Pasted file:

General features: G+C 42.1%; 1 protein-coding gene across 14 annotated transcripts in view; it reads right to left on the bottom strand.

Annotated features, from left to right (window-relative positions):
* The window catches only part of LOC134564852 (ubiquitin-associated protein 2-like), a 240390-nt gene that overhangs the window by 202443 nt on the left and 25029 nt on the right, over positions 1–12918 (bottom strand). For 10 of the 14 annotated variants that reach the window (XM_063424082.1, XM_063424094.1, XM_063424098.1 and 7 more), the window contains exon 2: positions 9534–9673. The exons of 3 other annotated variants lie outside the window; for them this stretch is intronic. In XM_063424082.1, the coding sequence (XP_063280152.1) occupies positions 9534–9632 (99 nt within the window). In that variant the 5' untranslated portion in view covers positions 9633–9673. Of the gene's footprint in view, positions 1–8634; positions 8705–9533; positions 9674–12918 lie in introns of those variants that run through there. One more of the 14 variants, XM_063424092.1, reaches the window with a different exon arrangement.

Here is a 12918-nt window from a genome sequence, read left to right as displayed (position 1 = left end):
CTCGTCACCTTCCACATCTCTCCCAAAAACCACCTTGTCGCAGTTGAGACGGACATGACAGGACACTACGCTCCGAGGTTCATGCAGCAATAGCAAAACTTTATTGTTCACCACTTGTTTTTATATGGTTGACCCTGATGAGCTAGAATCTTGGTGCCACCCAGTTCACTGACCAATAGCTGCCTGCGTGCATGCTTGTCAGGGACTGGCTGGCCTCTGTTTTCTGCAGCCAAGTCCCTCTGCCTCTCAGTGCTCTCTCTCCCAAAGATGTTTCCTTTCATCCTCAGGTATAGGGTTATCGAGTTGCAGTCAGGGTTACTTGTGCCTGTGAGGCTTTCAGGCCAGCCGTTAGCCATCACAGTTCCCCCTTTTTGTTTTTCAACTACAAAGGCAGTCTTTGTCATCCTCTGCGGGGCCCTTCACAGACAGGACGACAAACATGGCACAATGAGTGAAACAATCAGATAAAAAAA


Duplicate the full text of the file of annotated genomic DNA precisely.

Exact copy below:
General features: G+C 42.1%; 1 protein-coding gene across 14 annotated transcripts in view; it reads right to left on the bottom strand.

Annotated features, from left to right (window-relative positions):
* The window catches only part of LOC134564852 (ubiquitin-associated protein 2-like), a 240390-nt gene that overhangs the window by 202443 nt on the left and 25029 nt on the right, over positions 1–12918 (bottom strand). For 10 of the 14 annotated variants that reach the window (XM_063424082.1, XM_063424094.1, XM_063424098.1 and 7 more), the window contains exon 2: positions 9534–9673. The exons of 3 other annotated variants lie outside the window; for them this stretch is intronic. In XM_063424082.1, the coding sequence (XP_063280152.1) occupies positions 9534–9632 (99 nt within the window). In that variant the 5' untranslated portion in view covers positions 9633–9673. Of the gene's footprint in view, positions 1–8634; positions 8705–9533; positions 9674–12918 lie in introns of those variants that run through there. One more of the 14 variants, XM_063424092.1, reaches the window with a different exon arrangement.

Here is a 12918-nt window from a genome sequence, read left to right as displayed (position 1 = left end):
CTCGTCACCTTCCACATCTCTCCCAAAAACCACCTTGTCGCAGTTGAGACGGACATGACAGGACACTACGCTCCGAGGTTCATGCAGCAATAGCAAAACTTTATTGTTCACCACTTGTTTTTATATGGTTGACCCTGATGAGCTAGAATCTTGGTGCCACCCAGTTCACTGACCAATAGCTGCCTGCGTGCATGCTTGTCAGGGACTGGCTGGCCTCTGTTTTCTGCAGCCAAGTCCCTCTGCCTCTCAGTGCTCTCTCTCCCAAAGATGTTTCCTTTCATCCTCAGGTATAGGGTTATCGAGTTGCAGTCAGGGTTACTTGTGCCTGTGAGGCTTTCAGGCCAGCCGTTAGCCATCACAGTTCCCCCTTTTTGTTTTTCAACTACAAAGGCAGTCTTTGTCATCCTCTGCGGGGCCCTTCACAGACAGGACGACAAACATGGCACAATGAGTGAAACAATCAGATAAAAAAA